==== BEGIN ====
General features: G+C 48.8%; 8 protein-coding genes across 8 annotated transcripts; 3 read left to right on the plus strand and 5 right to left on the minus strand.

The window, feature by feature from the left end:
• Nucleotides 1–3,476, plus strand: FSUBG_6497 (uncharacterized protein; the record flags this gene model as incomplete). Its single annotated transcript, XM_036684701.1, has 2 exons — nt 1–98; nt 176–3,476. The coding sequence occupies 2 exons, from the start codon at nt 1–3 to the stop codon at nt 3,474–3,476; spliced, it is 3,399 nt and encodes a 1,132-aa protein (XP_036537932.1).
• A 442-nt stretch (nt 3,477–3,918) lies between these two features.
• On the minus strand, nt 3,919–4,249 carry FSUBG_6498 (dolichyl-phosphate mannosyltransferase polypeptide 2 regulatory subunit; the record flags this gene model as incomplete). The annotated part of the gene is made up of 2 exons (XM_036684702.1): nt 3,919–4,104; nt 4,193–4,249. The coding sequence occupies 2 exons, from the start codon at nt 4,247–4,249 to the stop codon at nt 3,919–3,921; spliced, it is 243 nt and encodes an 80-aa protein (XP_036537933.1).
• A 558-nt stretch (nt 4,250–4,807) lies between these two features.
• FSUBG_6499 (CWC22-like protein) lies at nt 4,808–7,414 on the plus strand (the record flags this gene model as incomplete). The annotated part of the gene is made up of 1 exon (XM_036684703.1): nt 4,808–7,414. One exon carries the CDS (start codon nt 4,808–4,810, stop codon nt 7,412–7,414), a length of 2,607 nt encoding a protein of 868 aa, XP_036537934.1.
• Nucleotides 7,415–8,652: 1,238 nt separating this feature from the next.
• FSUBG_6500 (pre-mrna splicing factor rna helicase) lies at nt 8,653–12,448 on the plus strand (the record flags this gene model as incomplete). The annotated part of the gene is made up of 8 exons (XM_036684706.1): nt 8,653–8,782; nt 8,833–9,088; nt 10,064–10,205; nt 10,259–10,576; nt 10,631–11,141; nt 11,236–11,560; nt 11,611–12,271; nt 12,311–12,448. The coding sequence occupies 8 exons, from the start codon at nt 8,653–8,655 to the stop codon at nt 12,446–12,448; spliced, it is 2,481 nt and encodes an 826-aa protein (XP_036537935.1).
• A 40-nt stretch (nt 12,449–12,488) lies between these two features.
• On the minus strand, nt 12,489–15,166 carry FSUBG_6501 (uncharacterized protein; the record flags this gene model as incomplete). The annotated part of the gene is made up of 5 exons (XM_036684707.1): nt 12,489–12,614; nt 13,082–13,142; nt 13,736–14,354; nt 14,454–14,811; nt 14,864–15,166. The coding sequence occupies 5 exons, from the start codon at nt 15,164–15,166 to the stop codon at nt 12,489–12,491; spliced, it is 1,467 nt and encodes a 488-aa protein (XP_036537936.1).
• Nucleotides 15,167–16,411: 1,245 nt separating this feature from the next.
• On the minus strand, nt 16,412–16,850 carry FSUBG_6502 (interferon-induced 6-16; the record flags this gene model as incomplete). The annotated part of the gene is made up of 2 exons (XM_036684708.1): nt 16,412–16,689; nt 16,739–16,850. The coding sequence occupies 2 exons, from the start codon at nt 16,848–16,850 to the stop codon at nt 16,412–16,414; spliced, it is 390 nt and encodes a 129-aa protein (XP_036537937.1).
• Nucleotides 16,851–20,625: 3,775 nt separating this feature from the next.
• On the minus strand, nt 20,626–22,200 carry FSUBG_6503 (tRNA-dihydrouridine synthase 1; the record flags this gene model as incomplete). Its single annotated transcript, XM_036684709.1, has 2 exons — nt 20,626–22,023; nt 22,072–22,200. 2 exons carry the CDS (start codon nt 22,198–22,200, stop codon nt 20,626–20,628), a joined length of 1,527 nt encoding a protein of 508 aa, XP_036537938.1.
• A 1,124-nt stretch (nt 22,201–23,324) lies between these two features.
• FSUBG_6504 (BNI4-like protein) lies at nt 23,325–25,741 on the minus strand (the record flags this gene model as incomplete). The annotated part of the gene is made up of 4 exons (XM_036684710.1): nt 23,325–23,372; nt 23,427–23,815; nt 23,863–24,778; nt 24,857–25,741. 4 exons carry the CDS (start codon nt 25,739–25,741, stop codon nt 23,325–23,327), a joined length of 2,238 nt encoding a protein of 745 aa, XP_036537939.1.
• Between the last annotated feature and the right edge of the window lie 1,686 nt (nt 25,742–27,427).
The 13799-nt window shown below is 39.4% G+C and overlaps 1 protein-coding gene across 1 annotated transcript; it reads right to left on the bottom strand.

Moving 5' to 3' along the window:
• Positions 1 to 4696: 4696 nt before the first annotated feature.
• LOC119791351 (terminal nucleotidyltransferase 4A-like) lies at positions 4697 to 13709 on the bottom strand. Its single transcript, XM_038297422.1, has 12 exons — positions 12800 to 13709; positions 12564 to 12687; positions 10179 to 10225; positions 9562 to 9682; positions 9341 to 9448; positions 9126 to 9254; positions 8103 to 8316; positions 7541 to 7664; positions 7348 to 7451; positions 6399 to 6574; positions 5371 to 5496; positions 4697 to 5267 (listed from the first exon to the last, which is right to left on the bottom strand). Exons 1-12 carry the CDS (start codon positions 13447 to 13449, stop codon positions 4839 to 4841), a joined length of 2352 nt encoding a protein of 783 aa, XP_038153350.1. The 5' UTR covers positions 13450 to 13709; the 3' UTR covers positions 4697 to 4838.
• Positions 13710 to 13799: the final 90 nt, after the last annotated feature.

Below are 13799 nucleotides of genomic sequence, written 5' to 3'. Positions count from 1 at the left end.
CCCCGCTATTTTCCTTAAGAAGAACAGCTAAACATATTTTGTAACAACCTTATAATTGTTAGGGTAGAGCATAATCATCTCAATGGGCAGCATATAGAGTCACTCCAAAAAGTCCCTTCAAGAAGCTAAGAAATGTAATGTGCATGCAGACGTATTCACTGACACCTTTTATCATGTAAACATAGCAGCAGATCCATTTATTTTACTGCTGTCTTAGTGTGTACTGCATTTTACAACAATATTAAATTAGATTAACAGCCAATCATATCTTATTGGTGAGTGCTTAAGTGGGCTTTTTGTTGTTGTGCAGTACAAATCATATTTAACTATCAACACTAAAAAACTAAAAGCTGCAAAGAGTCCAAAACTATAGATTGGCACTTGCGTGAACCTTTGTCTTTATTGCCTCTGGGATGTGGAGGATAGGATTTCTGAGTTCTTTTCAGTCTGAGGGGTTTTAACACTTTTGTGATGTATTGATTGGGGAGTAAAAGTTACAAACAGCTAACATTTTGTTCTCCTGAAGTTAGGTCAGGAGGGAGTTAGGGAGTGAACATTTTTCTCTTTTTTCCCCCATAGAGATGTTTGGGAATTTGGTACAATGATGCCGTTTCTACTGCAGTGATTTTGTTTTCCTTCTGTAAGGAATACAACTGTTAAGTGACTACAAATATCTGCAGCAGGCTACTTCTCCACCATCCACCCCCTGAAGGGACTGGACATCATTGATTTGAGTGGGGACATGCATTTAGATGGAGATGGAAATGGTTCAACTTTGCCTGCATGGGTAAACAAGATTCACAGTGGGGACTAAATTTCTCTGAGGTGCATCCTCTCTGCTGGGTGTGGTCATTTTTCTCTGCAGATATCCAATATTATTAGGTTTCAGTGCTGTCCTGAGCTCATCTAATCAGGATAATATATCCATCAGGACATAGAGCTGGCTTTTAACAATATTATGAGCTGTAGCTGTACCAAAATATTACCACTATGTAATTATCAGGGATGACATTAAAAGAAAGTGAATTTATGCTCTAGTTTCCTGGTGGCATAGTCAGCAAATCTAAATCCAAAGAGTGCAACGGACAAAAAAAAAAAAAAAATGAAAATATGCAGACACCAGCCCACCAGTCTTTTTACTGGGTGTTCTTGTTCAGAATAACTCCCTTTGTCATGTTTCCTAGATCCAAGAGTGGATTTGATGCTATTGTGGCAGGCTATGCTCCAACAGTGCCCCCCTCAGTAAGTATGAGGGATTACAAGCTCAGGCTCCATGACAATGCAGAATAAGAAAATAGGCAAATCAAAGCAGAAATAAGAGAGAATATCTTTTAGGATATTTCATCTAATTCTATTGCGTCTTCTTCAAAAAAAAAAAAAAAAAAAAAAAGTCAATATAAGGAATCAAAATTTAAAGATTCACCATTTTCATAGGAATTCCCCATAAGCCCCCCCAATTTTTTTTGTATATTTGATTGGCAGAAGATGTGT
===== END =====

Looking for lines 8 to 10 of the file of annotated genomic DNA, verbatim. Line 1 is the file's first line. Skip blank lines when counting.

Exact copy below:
• Nucleotides 7,415–8,652: 1,238 nt separating this feature from the next.
• FSUBG_6500 (pre-mrna splicing factor rna helicase) lies at nt 8,653–12,448 on the plus strand (the record flags this gene model as incomplete). The annotated part of the gene is made up of 8 exons (XM_036684706.1): nt 8,653–8,782; nt 8,833–9,088; nt 10,064–10,205; nt 10,259–10,576; nt 10,631–11,141; nt 11,236–11,560; nt 11,611–12,271; nt 12,311–12,448. The coding sequence occupies 8 exons, from the start codon at nt 8,653–8,655 to the stop codon at nt 12,446–12,448; spliced, it is 2,481 nt and encodes an 826-aa protein (XP_036537935.1).
• A 40-nt stretch (nt 12,449–12,488) lies between these two features.